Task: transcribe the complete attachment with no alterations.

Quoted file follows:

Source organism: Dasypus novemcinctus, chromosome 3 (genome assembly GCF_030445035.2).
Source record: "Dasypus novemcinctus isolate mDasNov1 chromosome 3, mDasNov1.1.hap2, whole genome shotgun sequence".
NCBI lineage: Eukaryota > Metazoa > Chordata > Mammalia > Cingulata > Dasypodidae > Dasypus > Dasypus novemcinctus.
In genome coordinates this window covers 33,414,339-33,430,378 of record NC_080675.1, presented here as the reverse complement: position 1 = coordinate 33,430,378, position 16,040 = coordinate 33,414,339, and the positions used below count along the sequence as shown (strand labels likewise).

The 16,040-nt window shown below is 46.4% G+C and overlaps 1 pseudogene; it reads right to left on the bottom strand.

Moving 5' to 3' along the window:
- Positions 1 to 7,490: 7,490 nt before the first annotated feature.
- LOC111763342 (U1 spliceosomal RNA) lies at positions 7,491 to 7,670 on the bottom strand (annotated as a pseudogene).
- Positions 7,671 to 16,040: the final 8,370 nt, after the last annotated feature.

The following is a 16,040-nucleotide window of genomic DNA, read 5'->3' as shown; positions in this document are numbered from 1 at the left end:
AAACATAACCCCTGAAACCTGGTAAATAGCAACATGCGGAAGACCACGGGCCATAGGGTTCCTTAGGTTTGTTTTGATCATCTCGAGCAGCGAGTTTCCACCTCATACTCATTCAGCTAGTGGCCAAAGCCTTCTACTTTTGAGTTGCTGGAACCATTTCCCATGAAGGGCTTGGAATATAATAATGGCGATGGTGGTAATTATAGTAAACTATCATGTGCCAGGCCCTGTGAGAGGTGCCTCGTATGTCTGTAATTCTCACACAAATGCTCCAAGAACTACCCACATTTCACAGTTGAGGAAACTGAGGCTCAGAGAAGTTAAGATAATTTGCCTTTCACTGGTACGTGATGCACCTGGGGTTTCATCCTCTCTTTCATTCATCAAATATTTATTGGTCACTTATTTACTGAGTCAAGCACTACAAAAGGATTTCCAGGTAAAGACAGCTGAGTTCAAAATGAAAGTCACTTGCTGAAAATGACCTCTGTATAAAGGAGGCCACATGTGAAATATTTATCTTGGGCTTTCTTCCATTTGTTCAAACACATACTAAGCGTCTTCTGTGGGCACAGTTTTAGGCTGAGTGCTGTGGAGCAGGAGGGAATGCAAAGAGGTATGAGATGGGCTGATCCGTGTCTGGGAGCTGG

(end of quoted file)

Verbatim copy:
Source organism: Dasypus novemcinctus, chromosome 3 (genome assembly GCF_030445035.2).
Source record: "Dasypus novemcinctus isolate mDasNov1 chromosome 3, mDasNov1.1.hap2, whole genome shotgun sequence".
NCBI lineage: Eukaryota > Metazoa > Chordata > Mammalia > Cingulata > Dasypodidae > Dasypus > Dasypus novemcinctus.
In genome coordinates this window covers 33,414,339-33,430,378 of record NC_080675.1, presented here as the reverse complement: position 1 = coordinate 33,430,378, position 16,040 = coordinate 33,414,339, and the positions used below count along the sequence as shown (strand labels likewise).

The 16,040-nt window shown below is 46.4% G+C and overlaps 1 pseudogene; it reads right to left on the bottom strand.

Moving 5' to 3' along the window:
- Positions 1 to 7,490: 7,490 nt before the first annotated feature.
- LOC111763342 (U1 spliceosomal RNA) lies at positions 7,491 to 7,670 on the bottom strand (annotated as a pseudogene).
- Positions 7,671 to 16,040: the final 8,370 nt, after the last annotated feature.

The following is a 16,040-nucleotide window of genomic DNA, read 5'->3' as shown; positions in this document are numbered from 1 at the left end:
AAACATAACCCCTGAAACCTGGTAAATAGCAACATGCGGAAGACCACGGGCCATAGGGTTCCTTAGGTTTGTTTTGATCATCTCGAGCAGCGAGTTTCCACCTCATACTCATTCAGCTAGTGGCCAAAGCCTTCTACTTTTGAGTTGCTGGAACCATTTCCCATGAAGGGCTTGGAATATAATAATGGCGATGGTGGTAATTATAGTAAACTATCATGTGCCAGGCCCTGTGAGAGGTGCCTCGTATGTCTGTAATTCTCACACAAATGCTCCAAGAACTACCCACATTTCACAGTTGAGGAAACTGAGGCTCAGAGAAGTTAAGATAATTTGCCTTTCACTGGTACGTGATGCACCTGGGGTTTCATCCTCTCTTTCATTCATCAAATATTTATTGGTCACTTATTTACTGAGTCAAGCACTACAAAAGGATTTCCAGGTAAAGACAGCTGAGTTCAAAATGAAAGTCACTTGCTGAAAATGACCTCTGTATAAAGGAGGCCACATGTGAAATATTTATCTTGGGCTTTCTTCCATTTGTTCAAACACATACTAAGCGTCTTCTGTGGGCACAGTTTTAGGCTGAGTGCTGTGGAGCAGGAGGGAATGCAAAGAGGTATGAGATGGGCTGATCCGTGTCTGGGAGCTGG